I was an excited new professional who was working with some amazing co-workers, supervisors, and students. They were supportive, passionate, and willing to help me grow. It was everything a new professional could have asked for. However, in my heart, something did not feel right. My mental sanity was challenged.
The party culture, students’ mental health, and campus demographic had pushed me to a very unhealthy lifestyle. I lacked sleep and internal motivation. I looked for any excuse to stay in on the weekends or to get away from it all.
Furthermore, the dynamic of being one of few staff of color in the department and institution made me feel unsupported.
Pair that with the many conversations I had with students who also felt the similarly, my passion for diversity work grew even stronger. After only four months in the position, I made the conscious decision to selectively apply for positions in multicultural affairs.
I kept chugging along in the position. I committed to my job and developed myself as a supervisor. I applied to one or two jobs here and there, but nothing came out of them. To keep me motivated, I started a colleagues of color group to get that support I needed. I also asked my supervisors to provide me opportunities to do more diversity and social justice work. For the following RA training, I was fortunate enough to present our diversity section to 90 RAs. I received many personal compliments from staff about my educational and engaging presentation. That’s the moment I knew I was ready.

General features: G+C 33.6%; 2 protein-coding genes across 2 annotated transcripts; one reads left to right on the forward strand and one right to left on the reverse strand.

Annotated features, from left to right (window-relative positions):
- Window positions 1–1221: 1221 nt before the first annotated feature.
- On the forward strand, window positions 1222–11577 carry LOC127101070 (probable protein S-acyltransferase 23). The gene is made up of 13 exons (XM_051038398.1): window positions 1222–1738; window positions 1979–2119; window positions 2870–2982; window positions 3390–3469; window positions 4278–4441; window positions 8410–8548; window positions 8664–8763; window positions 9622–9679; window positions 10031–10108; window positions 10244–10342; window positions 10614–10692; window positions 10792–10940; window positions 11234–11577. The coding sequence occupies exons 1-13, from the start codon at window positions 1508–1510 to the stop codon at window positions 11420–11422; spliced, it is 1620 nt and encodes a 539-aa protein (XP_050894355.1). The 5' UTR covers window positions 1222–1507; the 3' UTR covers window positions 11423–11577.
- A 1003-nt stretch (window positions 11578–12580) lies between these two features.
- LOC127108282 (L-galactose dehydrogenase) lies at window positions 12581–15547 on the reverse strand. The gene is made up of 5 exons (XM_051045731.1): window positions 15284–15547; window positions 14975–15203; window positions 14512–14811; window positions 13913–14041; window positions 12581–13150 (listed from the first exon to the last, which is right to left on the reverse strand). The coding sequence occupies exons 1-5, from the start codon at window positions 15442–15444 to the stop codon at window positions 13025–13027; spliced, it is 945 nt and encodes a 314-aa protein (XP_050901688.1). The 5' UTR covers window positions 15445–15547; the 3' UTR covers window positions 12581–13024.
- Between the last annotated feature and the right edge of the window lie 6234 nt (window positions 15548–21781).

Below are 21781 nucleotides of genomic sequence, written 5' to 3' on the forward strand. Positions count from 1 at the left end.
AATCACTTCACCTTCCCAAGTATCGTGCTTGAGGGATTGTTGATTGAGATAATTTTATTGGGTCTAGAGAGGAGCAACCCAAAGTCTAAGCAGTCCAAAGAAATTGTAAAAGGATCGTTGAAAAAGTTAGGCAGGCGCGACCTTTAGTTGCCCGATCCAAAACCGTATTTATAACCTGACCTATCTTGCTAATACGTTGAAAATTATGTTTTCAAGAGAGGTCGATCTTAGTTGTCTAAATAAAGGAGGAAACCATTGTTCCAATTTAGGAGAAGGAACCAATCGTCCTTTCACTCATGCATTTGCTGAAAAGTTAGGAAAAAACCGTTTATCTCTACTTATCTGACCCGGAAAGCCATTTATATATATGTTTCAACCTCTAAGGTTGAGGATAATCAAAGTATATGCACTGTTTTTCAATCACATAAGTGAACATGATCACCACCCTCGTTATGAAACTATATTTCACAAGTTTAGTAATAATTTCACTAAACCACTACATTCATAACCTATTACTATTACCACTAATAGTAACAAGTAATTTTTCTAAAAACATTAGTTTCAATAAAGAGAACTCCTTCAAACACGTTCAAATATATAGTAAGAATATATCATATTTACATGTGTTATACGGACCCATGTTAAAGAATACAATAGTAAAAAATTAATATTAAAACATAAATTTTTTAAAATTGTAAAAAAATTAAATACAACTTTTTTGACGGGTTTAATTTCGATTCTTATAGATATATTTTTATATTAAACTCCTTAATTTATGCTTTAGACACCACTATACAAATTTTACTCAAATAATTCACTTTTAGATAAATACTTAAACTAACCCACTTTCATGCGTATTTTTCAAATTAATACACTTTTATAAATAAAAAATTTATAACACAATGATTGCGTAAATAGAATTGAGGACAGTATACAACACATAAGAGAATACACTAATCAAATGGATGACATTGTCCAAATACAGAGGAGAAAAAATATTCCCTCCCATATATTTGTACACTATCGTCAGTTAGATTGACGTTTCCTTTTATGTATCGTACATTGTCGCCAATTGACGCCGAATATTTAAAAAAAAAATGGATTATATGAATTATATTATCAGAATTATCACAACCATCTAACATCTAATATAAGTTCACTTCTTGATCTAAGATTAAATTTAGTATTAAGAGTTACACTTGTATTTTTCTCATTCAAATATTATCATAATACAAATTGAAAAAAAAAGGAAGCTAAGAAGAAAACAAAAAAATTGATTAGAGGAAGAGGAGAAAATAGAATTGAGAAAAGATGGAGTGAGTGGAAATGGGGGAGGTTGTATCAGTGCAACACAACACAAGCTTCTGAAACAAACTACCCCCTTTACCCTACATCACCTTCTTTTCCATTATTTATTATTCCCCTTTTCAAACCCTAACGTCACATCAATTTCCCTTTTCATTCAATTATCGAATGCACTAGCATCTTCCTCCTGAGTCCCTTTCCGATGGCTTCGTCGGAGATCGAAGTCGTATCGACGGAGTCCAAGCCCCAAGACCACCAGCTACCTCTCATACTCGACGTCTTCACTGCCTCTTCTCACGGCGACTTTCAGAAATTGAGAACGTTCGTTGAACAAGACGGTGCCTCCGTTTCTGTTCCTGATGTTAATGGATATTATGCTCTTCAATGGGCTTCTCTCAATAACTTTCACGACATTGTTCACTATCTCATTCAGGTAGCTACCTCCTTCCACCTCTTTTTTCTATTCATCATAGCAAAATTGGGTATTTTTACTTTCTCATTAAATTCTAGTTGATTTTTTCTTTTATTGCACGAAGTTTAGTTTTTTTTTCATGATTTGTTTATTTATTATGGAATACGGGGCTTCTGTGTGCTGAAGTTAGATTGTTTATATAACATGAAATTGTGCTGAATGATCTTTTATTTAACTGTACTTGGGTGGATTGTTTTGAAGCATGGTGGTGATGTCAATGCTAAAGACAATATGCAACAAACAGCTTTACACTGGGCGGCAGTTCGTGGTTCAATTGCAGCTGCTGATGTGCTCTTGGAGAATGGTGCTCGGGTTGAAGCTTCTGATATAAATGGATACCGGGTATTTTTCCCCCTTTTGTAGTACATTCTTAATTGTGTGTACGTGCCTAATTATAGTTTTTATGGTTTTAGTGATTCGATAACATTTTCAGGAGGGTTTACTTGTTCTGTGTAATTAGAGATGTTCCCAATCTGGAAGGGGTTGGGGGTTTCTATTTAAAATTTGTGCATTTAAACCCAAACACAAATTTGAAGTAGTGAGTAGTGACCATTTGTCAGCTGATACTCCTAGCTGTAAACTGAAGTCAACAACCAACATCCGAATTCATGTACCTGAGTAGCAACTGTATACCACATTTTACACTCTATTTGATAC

Two months into my second year, the director of my internship at the ivy league contacted me and said a position was open in the office and that I should apply. It was the opportunity to work with first-year and sophomore students and to develop a social justice peer education program. The job was perfect. It was essentially a lateral move with a smaller salary/benefits package since housing is not provided (if you have been in Residence Life for a while, you almost forget that housing usually isn’t provided in other parts of student affairs). However, there was no hesitation. I submitted my application a few days later.
After rescheduling the first-round Skype interview, confirming with them that I still wanted to go through the process despite the salary (I would be moving back home with my parents), anxiously informing my current supervisors that I got an on-campus, having unsuspecting traffic during my on-campus day, and being nervous as hell in a familiar environment, I was still confident that this was the job for me. All that was left was playing the waiting game.
I was still working hard at my job. The longer I waited, the less expectations I had about the interview. Towards the end of the waiting game, however, – when I felt all hope was lost – I received a phone call from the director on a Friday afternoon. I got an offer and I accepted it! I was overjoyed and excited, especially for the sheer fact that after three years of searching, I will finally be DOING (not pursuing) my passion.